Abandoned Railroad Right-of-Way Dispute

November 30, 2009 | Erin Herbold

 

The dispute in this case stems from a controversy between the County Conservation Board and a private landowner regarding the ownership of an old railroad right-of-way.  The Board was using the abandoned rail line as a nature trail, and the county conservation board filed a petition with the trial court to quiet title via adverse possession of the railroad right-of-way. The landowner disputed the Board’s claims, stating that he was the owner of the parcel after the railroad’s easement was extinguished. The original easement showed that the land reverted back to the original owner or the successors in interest of the parcel.  The trial court examined all of the transfers involving the land over time and traced the history of the easement.  The court concluded that upon the removal of the railroad, the land reverted back to the original owners of their successors.  The landowner was able to successfully show that he was, indeed, the successor in interest.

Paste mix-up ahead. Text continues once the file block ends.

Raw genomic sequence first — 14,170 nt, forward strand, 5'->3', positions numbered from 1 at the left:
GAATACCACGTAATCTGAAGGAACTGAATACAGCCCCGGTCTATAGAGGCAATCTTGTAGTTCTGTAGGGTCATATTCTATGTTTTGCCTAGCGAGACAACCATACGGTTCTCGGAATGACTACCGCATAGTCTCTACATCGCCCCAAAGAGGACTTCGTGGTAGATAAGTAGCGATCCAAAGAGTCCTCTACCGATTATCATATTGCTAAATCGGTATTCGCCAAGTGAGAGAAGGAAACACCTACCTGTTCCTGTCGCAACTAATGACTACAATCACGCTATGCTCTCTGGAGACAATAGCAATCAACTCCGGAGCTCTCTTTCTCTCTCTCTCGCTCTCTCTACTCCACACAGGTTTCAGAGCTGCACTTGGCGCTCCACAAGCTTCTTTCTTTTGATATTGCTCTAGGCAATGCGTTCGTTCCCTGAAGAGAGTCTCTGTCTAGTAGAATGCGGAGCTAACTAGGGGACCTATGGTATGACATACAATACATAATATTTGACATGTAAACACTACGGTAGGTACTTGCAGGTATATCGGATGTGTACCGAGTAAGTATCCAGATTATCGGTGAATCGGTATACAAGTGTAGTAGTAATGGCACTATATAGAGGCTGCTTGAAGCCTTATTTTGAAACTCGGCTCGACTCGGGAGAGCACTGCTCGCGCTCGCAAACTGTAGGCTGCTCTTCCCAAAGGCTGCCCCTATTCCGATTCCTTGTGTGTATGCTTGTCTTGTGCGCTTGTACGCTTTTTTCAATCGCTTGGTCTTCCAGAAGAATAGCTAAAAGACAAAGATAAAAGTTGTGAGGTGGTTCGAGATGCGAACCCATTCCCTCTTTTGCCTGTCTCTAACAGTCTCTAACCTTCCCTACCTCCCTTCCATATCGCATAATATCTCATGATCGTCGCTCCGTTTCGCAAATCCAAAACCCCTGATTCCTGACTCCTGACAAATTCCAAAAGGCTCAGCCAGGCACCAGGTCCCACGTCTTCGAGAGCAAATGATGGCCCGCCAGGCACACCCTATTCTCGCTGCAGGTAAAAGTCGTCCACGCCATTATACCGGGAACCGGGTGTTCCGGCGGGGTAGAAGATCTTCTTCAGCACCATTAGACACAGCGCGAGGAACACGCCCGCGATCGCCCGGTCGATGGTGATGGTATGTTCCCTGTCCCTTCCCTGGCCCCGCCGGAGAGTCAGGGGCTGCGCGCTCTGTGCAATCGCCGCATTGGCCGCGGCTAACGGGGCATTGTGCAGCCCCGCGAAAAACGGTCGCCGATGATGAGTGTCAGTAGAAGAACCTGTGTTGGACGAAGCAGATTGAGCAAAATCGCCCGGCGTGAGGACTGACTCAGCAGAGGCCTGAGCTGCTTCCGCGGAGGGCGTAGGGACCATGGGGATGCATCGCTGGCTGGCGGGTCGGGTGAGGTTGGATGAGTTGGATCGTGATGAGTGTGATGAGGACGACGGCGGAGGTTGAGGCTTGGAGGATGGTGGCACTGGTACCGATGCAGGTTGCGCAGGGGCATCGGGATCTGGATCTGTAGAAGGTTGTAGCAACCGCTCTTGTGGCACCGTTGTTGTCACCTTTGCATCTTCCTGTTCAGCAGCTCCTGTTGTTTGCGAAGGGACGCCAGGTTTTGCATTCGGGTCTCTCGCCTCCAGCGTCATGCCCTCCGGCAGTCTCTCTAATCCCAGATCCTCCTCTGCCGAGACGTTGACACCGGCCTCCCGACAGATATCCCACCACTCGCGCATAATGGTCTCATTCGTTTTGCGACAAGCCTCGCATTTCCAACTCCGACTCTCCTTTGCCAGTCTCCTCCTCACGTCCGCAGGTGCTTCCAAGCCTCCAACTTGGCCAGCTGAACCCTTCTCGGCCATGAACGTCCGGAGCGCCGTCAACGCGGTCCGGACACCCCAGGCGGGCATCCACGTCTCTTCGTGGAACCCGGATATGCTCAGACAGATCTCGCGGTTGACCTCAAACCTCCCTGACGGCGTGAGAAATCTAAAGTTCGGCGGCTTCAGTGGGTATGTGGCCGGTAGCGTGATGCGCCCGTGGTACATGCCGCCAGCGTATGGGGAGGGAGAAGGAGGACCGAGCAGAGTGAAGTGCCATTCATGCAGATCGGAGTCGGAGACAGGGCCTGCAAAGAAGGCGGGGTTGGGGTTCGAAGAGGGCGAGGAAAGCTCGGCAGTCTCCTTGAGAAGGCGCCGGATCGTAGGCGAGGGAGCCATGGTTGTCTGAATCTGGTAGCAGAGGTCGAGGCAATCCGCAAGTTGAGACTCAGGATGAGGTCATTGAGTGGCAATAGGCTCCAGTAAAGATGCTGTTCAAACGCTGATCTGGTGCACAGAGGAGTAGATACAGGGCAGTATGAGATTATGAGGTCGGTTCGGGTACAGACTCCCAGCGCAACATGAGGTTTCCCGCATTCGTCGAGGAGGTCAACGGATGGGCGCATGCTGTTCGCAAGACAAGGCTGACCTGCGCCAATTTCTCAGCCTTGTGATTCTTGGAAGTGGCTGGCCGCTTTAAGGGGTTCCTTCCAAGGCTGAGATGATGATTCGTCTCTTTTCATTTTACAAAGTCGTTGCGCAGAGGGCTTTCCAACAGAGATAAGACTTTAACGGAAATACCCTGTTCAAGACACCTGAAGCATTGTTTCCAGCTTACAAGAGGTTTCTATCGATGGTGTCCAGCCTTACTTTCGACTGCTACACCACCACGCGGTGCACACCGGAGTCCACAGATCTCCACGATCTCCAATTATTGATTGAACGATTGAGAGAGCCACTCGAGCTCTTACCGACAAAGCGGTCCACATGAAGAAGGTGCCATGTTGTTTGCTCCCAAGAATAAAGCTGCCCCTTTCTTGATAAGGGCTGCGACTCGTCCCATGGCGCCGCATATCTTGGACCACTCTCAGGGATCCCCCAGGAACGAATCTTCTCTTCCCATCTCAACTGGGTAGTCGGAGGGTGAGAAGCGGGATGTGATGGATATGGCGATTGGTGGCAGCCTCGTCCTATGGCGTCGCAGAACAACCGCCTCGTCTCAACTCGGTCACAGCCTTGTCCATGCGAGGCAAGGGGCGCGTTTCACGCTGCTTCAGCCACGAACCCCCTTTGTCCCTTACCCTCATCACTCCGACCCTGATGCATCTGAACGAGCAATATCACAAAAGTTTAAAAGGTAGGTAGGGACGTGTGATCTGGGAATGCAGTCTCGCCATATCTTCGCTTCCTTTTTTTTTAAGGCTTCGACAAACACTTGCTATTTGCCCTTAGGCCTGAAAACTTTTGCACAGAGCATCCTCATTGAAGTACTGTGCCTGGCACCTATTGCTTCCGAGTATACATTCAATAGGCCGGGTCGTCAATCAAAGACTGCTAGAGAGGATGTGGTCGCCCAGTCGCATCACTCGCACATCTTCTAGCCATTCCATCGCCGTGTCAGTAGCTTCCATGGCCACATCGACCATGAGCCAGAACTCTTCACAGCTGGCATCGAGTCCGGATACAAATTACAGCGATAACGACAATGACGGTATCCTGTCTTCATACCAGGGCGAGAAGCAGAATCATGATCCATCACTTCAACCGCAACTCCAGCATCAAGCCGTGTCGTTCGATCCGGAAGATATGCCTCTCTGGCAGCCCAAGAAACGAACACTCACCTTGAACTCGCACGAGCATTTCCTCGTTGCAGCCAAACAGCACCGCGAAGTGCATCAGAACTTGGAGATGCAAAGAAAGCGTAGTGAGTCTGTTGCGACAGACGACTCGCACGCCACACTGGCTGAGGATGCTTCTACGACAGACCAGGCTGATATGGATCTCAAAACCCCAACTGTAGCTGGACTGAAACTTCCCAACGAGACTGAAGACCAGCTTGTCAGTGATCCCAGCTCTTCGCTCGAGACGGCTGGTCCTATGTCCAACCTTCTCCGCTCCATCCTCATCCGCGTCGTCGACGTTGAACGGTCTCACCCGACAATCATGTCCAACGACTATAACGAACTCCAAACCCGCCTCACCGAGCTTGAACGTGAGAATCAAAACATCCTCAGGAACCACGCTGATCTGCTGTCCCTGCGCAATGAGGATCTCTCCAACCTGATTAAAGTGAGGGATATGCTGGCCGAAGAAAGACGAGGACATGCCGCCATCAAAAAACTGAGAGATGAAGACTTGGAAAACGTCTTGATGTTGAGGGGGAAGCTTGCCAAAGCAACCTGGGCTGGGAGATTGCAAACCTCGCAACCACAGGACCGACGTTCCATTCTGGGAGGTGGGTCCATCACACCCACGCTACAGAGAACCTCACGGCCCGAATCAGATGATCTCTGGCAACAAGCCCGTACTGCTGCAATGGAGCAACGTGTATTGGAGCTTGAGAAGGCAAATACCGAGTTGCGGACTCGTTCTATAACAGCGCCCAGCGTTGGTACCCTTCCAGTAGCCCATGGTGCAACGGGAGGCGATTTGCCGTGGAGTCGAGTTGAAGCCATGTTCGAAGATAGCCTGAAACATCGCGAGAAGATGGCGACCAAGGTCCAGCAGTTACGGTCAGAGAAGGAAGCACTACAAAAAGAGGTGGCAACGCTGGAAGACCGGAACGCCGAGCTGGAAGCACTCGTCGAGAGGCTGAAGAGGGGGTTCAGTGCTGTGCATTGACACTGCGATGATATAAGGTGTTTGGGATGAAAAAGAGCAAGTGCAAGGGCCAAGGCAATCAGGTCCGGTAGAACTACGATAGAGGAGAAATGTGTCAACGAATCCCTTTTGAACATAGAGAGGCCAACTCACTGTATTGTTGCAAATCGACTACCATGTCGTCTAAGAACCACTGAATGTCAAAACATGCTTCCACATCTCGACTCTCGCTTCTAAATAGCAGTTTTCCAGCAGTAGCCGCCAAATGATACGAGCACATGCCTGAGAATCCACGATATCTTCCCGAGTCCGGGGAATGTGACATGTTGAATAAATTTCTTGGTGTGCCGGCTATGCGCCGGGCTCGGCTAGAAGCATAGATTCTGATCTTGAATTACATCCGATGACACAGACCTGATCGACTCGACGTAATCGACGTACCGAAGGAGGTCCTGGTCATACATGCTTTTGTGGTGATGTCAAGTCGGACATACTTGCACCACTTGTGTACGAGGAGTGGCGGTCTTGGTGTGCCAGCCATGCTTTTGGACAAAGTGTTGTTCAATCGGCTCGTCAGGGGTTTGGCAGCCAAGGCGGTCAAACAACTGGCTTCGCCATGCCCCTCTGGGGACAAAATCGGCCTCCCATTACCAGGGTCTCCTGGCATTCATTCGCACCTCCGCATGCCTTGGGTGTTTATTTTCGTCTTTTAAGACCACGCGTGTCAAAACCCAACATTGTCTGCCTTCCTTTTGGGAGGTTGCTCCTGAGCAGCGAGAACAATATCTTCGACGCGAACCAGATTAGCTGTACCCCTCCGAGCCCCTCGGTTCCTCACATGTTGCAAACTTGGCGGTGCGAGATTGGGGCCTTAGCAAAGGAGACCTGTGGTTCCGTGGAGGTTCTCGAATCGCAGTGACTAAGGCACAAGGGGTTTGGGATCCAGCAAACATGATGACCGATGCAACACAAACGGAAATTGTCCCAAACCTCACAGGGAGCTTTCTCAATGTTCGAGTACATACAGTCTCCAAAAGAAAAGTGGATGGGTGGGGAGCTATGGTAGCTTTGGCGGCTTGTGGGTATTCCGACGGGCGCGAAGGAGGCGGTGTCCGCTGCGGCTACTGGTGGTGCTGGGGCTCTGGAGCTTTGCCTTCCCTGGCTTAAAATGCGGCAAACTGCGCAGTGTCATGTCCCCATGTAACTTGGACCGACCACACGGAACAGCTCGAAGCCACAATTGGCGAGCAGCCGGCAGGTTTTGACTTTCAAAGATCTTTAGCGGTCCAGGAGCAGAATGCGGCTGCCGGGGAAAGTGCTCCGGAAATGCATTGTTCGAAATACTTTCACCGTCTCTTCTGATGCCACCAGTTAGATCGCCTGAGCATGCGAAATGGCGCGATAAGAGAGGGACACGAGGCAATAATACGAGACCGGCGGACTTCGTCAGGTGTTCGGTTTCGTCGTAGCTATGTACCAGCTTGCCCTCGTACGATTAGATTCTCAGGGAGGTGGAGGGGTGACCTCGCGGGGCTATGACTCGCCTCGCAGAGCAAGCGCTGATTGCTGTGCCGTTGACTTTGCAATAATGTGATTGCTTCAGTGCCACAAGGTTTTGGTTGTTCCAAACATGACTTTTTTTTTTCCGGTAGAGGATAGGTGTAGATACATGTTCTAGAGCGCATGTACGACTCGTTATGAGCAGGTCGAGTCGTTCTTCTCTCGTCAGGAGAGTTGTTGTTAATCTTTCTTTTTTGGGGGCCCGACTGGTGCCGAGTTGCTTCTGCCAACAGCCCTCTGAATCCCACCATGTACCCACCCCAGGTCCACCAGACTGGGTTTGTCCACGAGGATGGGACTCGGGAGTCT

The County Conservation Board appealed, arguing that the landowner’s rights were extinguished by the doctrine of laches and estoppel, that the Board had established ownership by adverse possession, and that the trial court had no right to quiet title in the private landowner. On the issue of adverse possession, the appellate court disagreed with the trial court, stating that the Board successfully established, through evidence of taking and maintaining the property, that they were the rightful owners. The Board was able to establish acts of ownership. Further, the railroad issued a quitclaim deed to the Board after the rail lines were deconstructed. Though the original grant of the easement stated that the land reverted to the original owners or their successors, the parties did not dispute the quitclaim deed at the time it was given by the railroad. Also, the possession was continuous over a period of ten years or longer, satisfying another element of adverse possession. Since possession was open, actual, hostile, exclusive and continuous for over ten years, the County Conservation Board had sufficient evidence to claim the land under a right of title in this case.  Louisa County Conservation Board v. Malone,778 N.W.2d 204 (Iowa Ct. App. 2009).